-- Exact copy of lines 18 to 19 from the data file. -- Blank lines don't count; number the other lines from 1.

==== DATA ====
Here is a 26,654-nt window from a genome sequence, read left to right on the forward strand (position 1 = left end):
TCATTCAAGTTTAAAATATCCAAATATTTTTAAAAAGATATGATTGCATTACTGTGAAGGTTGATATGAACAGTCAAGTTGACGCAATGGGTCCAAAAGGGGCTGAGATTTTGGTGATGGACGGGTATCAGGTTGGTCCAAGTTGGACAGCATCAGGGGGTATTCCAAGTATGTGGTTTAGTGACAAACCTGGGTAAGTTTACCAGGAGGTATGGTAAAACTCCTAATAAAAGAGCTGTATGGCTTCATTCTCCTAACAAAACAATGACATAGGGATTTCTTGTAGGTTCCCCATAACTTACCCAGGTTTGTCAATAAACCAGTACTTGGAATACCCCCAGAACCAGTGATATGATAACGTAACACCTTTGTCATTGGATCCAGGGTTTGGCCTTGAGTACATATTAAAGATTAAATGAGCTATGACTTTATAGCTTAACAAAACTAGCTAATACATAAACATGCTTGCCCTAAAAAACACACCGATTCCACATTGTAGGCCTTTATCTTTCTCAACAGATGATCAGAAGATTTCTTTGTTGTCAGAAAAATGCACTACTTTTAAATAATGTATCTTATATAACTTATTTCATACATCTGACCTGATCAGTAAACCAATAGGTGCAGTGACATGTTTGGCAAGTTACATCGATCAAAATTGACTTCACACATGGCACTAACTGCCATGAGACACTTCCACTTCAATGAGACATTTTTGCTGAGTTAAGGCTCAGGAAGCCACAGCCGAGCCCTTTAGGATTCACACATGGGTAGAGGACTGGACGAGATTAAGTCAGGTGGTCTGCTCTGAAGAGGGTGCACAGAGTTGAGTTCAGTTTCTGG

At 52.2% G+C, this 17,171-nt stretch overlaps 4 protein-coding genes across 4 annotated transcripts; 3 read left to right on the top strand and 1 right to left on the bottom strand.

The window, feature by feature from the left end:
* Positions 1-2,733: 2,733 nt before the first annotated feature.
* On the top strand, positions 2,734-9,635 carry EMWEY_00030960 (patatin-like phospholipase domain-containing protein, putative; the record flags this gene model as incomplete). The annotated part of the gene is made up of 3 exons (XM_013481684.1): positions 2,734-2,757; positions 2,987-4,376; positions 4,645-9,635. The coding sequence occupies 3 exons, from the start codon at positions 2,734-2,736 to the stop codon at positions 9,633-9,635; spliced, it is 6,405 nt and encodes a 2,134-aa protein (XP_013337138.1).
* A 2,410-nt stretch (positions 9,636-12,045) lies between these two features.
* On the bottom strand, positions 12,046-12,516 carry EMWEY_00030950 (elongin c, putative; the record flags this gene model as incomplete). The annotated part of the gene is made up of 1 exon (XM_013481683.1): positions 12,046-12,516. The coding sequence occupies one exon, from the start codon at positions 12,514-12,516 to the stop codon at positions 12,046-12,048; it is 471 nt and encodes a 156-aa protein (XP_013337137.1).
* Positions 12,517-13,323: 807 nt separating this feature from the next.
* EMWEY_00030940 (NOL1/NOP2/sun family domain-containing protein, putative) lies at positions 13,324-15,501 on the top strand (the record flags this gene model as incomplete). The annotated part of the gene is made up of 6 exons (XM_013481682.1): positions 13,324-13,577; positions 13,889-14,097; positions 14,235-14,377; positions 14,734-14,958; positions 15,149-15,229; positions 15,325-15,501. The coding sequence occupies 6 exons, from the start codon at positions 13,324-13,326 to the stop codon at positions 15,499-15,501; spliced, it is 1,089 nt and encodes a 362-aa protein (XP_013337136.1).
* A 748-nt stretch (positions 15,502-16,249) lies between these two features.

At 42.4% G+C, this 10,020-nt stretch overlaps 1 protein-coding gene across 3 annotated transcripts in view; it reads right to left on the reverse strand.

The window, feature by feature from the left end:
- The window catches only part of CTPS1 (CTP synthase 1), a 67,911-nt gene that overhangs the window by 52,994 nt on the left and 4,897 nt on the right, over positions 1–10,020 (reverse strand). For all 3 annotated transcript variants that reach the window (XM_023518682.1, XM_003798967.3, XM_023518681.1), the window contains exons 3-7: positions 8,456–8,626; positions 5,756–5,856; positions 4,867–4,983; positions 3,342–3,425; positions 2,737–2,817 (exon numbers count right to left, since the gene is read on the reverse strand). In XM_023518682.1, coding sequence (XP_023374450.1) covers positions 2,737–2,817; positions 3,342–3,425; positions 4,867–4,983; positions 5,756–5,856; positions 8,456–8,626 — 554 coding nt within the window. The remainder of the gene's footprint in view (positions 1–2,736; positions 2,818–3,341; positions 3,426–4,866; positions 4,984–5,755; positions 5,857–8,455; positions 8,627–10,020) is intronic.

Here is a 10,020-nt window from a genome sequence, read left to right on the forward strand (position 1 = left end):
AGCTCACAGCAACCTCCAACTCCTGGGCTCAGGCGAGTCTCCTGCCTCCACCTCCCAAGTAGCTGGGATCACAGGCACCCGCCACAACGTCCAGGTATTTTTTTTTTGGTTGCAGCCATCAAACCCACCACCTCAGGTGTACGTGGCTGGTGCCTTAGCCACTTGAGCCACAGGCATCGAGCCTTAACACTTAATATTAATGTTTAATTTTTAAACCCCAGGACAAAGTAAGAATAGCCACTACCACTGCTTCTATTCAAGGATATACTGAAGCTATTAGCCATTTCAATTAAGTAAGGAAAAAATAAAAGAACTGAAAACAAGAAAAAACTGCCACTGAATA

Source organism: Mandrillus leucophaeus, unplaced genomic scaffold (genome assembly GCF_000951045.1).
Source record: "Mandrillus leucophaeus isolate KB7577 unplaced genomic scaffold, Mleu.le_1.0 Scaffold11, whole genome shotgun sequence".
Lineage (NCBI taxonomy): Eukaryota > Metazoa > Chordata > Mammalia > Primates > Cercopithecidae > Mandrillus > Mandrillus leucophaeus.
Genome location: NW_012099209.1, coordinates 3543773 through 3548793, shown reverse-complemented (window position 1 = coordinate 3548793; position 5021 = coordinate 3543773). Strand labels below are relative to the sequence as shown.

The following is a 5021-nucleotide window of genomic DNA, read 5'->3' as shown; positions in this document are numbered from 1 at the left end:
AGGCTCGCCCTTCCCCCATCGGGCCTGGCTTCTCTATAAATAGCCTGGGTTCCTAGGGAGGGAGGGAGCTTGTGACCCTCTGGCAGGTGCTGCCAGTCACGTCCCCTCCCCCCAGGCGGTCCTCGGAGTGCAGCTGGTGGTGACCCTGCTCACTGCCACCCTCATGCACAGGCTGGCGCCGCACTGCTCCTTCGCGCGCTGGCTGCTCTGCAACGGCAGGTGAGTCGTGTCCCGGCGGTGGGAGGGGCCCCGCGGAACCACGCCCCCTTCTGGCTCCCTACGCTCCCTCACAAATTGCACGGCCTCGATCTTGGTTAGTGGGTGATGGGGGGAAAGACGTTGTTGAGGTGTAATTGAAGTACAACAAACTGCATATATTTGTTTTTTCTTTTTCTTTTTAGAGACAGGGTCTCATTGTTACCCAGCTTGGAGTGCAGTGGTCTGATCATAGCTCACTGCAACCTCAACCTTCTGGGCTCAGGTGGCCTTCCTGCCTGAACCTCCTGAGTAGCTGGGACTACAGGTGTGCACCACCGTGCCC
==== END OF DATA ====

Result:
Source record: "Mandrillus leucophaeus isolate KB7577 unplaced genomic scaffold, Mleu.le_1.0 Scaffold11, whole genome shotgun sequence".
Lineage (NCBI taxonomy): Eukaryota > Metazoa > Chordata > Mammalia > Primates > Cercopithecidae > Mandrillus > Mandrillus leucophaeus.